Thursday, May 22, 2008

Biodiversity loss is not only ecological problem

Biodiversity loss is an ecological problem with ever-increasing impact, and according to estimations three species are driven to extinction every hour. But biodiversity loss not only presents problem for ecology, but also for economy. According to the latest report "The Economics of Ecosystems and Biodiversity" biodiversity loss costs economy £40 billion every year. And this report also stated that without appropriate action 11 per cent of the natural landscapes that existed in 2000 would be lost by the middle of the century.

Biodiversity on Earth is product of more than four billion years of evolution and we could destroy it in much less time, since current estimations show that more than 25000 species are driven to extinction every year. So how much time will we need then to destroy something that was created for so many years? Century? Two centuries? According to Wikipedia these are the numbers of identified modern species so you can do the math:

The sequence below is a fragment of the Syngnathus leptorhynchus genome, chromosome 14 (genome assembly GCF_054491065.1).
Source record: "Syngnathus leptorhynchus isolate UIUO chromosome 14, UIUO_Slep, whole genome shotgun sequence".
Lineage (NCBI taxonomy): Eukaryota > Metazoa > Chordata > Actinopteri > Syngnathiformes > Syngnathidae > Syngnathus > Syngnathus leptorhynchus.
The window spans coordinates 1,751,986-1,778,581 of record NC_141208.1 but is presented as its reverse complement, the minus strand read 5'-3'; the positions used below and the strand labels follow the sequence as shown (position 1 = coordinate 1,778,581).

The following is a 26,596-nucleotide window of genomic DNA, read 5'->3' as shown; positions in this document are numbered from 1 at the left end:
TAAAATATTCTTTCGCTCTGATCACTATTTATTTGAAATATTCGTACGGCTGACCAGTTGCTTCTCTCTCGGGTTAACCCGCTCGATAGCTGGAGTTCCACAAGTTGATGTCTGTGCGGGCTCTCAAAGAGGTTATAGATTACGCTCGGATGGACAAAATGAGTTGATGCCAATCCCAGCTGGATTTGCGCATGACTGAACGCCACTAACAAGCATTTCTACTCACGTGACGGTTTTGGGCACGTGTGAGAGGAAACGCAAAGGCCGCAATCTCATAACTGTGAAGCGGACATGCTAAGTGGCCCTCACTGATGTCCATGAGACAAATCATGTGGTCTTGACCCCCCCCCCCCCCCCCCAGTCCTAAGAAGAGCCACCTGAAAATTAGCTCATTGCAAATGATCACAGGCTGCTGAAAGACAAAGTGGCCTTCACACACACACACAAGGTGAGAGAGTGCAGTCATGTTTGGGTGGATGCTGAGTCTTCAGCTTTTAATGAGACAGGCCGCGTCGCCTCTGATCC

• 287,655 plants, including:
    • 15,000 mosses,
    • 13,025 ferns,
    • 980 gymnosperms,
    • 199,350 dicotyledons,
    • 59,300 monocotyledons;
  • 74,000-120,000 fungi
  • 10,000 lichens
  • 1,250,000 animals, including:
    • 1,190,200 invertebrates:
      • 950,000 insects,
      • 70,000 mollusks,
      • 40,000 crustaceans,
      • 130,200 others;
    • 58,808 vertebrates:
      • 29,300 fish,
      • 5,743 amphibians,
      • 8,240 reptiles,
      • 10,234 birds, (9799 extant as of 2006)
      • 5,416 mammals.

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